Today I did something that I’ve been saying I will do for a long time. I retired my CSV editor, Killink.
I’ve been a Meetup.com subscriber for years, but I hate using them. Their website isn’t very user-friendly, and I often times find their messages to be misleading and or confusing. For example during the transition of the NSHappyHour meetup, which had over 250 members, I tried to disable the account. Turns out that is not an option, or at least it wasn’t at the time. I learned that the account had been deleted when I went to re-enable the account a few days later. The only option was to start a new account. This meant we lost the 250+ members that has joined over the years, and we had no way of reaching out to those members to ask them to join the new meetup.
We moved to Stowe two years ago today. It seems like we’ve been here a lot longer, but in a good way.
Last month I briefly mentioned my plan to productize some of the services I offer through White Peak Software. The main idea is to take a consulting service that I already offer to my clients and turn it into a product that my clients and others will hopefully subscribe to thus creating a monthly recurring revenue stream for my company. My goal was to spend no more than 40 hours over the span of a few weeks setting up this new product. And now, after spending 38.75 hours over the last few weeks, I’m ready to share more details.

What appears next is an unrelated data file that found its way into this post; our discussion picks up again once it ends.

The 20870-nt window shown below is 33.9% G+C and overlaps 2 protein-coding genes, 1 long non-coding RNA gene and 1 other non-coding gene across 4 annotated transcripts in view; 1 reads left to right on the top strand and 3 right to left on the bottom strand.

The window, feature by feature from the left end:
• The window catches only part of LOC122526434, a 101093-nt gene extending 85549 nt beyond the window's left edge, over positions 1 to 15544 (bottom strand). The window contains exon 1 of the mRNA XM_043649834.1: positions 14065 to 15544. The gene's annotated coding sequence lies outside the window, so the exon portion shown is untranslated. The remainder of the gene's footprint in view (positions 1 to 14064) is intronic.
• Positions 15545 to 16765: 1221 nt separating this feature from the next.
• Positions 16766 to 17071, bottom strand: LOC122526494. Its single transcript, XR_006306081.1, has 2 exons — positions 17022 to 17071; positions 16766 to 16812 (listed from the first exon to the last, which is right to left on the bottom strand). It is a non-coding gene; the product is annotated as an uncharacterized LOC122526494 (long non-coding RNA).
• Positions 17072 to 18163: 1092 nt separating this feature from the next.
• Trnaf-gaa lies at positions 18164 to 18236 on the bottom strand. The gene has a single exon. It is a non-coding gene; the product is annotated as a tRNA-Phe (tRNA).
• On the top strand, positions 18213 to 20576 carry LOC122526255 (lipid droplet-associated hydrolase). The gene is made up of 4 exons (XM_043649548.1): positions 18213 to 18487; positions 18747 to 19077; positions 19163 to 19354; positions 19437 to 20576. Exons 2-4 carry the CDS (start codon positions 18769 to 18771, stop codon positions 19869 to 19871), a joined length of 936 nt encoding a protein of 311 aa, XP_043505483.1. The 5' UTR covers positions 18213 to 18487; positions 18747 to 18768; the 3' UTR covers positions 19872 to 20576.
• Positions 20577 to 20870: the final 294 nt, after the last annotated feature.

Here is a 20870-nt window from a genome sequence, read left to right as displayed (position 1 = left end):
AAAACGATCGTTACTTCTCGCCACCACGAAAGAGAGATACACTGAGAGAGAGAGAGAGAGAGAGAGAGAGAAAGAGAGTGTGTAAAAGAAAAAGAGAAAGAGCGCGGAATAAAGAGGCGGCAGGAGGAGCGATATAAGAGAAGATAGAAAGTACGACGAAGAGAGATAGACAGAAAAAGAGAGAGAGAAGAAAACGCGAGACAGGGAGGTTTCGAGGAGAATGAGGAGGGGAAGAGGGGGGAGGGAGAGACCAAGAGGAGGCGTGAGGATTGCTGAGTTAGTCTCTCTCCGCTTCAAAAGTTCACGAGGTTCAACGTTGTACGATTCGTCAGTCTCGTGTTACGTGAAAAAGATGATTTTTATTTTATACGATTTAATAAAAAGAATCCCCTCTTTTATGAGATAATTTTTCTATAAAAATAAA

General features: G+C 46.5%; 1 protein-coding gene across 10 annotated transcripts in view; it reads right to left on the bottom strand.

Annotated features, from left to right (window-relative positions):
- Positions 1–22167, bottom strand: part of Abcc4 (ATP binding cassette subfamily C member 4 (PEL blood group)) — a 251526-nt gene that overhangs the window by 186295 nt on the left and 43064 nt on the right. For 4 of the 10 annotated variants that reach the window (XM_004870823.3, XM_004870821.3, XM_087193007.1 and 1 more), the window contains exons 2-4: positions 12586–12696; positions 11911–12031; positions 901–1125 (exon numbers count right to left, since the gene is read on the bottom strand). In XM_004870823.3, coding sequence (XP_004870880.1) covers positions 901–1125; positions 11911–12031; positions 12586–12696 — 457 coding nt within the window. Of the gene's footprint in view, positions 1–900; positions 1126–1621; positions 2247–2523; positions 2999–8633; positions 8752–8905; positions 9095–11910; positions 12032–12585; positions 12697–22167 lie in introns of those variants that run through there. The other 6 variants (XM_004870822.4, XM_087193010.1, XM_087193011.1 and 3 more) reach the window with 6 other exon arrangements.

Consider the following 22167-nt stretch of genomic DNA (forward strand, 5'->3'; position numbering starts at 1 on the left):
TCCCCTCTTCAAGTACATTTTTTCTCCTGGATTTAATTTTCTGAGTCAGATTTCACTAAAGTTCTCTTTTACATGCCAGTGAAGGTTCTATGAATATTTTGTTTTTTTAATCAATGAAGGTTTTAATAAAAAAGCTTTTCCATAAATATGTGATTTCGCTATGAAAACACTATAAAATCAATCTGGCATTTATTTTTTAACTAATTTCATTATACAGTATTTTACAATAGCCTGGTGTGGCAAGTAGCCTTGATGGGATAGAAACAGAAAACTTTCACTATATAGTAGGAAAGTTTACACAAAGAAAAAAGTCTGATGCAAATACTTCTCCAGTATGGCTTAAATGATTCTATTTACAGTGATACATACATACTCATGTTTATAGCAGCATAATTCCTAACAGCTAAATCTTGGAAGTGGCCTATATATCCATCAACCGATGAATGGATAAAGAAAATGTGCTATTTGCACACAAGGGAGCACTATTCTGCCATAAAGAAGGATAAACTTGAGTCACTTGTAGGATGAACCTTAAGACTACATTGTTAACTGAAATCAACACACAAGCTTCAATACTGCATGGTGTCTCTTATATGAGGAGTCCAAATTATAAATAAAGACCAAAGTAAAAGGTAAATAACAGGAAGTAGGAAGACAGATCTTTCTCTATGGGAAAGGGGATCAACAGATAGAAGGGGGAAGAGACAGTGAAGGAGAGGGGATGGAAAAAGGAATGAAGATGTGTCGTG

I’ve been working on a Mac app lately, and while some things are similar to iOS, something are definitely different. One thing that is different are modal windows and run loops.
This past Wednesday I had a chance to attend NSHappyHour. It’s was my first time attending since moving to Vermont two years ago. I had a great time catching up with everyone, and I was reminded just how awesome the Mac and iOS developer community is in the Boston area.
I’m preparing to roll out a new Jekyll website, but unlike with my other Jekyll sites, I want each web page served up on
http. This means telling the server to redirect
http request to
A few years back I was making the majority of my income from the products I sold. My apps, my book, they were all doing well. But that changed in 2013. Things came crashing down, and I found myself wondering how I was going to pay the bills.
Lately I’ve been struggling to release new things out to the public, things such as blog posts, open source code, a new website and service I want to offer, even updates to some of my apps. What’s worse is that a number of these things are done and are just sitting on my computer. For instance, I’ve been using an updated version of Cross Post for nearly two months that isn’t available in the App Store.